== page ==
[Taken from http://www.ymcaaikido.com/IntChiba.html. Posted to fix the awful line wrap of the original page. Some corrections to grammar have been made. Japanese words have been italicised where appropriate.]
In August, 1998, Raymond Kwok participated in a seminar taught by T.K. Chiba Shihan (8th Dan Aikikai) from 15th – 21st, at Mejannes, in the south of France. He spoke to the Shihan about Aikido and other related issues.
Excerpts from the interview which first appeared in the 1999 issue of the Kuala Lumpur YMCA Aikido Club Magazine:
Raymond Kwok: Shihan, you entered the Hombu Dojo as an uchi-deshi in February, 1958. What influenced your decision to take up Aikido?
Chiba: Well, it’s a very long story. Previous to Aikido, I studied Judo and Karate a little bit of each and I became very unsatisfied, unhappy about both arts and started looking for something else. That was when I was 18, after I graduated from high school. One day, I came across an Aikido book in a local bookstore which was (the) first ever published in Japan society.
Raymond Kwok: “Budo”?
Chiba: No, “Aikido”. In the first page .. was a small picture of O’Sensei … and I saw that picture and I recognized immediately that he is my Master that I had been looking for. I hadn’t met him of course. I had no idea what Aikido as like. I had never seen (him) before. I had never heard of it before. That was my decision to go to see him. That’s how it happened. Actually, I did not care about what Aikido is. I was drawn to the picture of O’Sensei. That’s all about it.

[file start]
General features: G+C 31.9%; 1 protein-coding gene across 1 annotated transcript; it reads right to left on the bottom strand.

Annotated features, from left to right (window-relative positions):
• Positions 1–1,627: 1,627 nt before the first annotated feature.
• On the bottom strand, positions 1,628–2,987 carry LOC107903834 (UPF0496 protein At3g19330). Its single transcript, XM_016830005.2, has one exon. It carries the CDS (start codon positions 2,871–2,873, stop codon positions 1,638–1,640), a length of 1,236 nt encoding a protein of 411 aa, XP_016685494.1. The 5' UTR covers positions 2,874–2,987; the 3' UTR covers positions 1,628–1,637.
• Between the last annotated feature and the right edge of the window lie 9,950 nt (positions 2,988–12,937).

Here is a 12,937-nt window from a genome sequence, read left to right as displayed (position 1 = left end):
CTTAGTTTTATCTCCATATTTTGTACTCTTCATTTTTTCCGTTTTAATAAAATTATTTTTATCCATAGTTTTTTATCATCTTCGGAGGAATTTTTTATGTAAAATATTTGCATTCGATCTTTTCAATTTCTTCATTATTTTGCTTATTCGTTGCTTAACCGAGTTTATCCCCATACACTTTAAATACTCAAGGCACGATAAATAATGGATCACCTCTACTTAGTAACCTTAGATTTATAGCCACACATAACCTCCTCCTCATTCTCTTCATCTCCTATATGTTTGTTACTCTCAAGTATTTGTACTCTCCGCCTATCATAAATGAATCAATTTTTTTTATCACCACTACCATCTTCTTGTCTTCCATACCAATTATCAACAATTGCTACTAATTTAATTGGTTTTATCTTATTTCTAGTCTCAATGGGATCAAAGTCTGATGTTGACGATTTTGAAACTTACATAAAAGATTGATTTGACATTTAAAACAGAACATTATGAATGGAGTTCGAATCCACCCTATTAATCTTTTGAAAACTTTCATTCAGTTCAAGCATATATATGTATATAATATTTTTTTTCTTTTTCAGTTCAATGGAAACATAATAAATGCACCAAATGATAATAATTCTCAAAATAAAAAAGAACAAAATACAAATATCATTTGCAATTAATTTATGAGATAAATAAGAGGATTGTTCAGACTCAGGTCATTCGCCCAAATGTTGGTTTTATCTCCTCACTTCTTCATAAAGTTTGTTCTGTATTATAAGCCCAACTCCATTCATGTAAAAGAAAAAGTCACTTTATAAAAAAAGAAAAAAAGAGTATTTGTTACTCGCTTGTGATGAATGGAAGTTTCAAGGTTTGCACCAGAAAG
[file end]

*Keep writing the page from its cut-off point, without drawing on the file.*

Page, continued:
Raymond Kwok: So Shihan, when you were at Hombu Dojo, who were your contemporaries.
Chiba: First was Tamura Sensei, Yamada Sensei, then me ………….. then Kanai, Sugano, Kurita from New Mexico… Saotome later on, Tohei Akira, that’s about it. I think.
Raymond Kwok: Shihan, what was life as an uchi-deshi like in those days?
Chiba: Nothing else but practice, from morning to night that’s all about it.
Raymond Kwok: 3, 4 hours, 5, 6 hours?
Chiba: More than that … all day ……. 5 times a week but in between in our free time we practiced, taking care of the private lessons, group lessons.
Raymond Kwok: Of course, Shihan was very young at that time, but was it tiring?
Chiba: Ah, very tiring, I was exhausted. Japan was yet to recover from the ravage of the war; economy was still slow and people (were) still having difficult time, we only had simple food nothing much, rice and soup …
Raymond Kwok: So it was the spirit or kokoro [“heart”] that kept you going, wasn’ t it?
Chiba: Yes, Yes, very much so, I didn’t have any intention to become professional teacher … I think everybody else was more or less … the same you know. Everybody loved the Art … training – nobody was thinking about (becoming a) teacher.
Raymond Kwok: I read recently in Aiki Journal an interview with Sugano Shihan in which he commented that life as an uchi-deshi today is much easier than in those days because he said – in those days the uchi-deshi … “you have to do every class” whereas now some uchi-deshi… “oh this class … no, I’m too tired … I don’t want to do …”. Does Shihan have any opinion on that?
Chiba: Well, I honestly, I don’t know what the lifestyle is like nowadays you know … so I cannot compare … but besides our own training – physical training we had to take care of the dojo management, office, cleaning taking care of the Master’s family, helping, taking care of O’Sensei personally, shopping, washing, you know everything else – all the domestic work was in the hands of the uchi-deshi … it’s not fair to compare today’s deshi life and our time … the situation is totally different… Those days uchi-deshi and Master live together … now they are separate. So, I think that to begin with, to call “uchi-deshi” nowadays is I think … not correct. “uchi-deshi” means “house” student … “inside” … living together.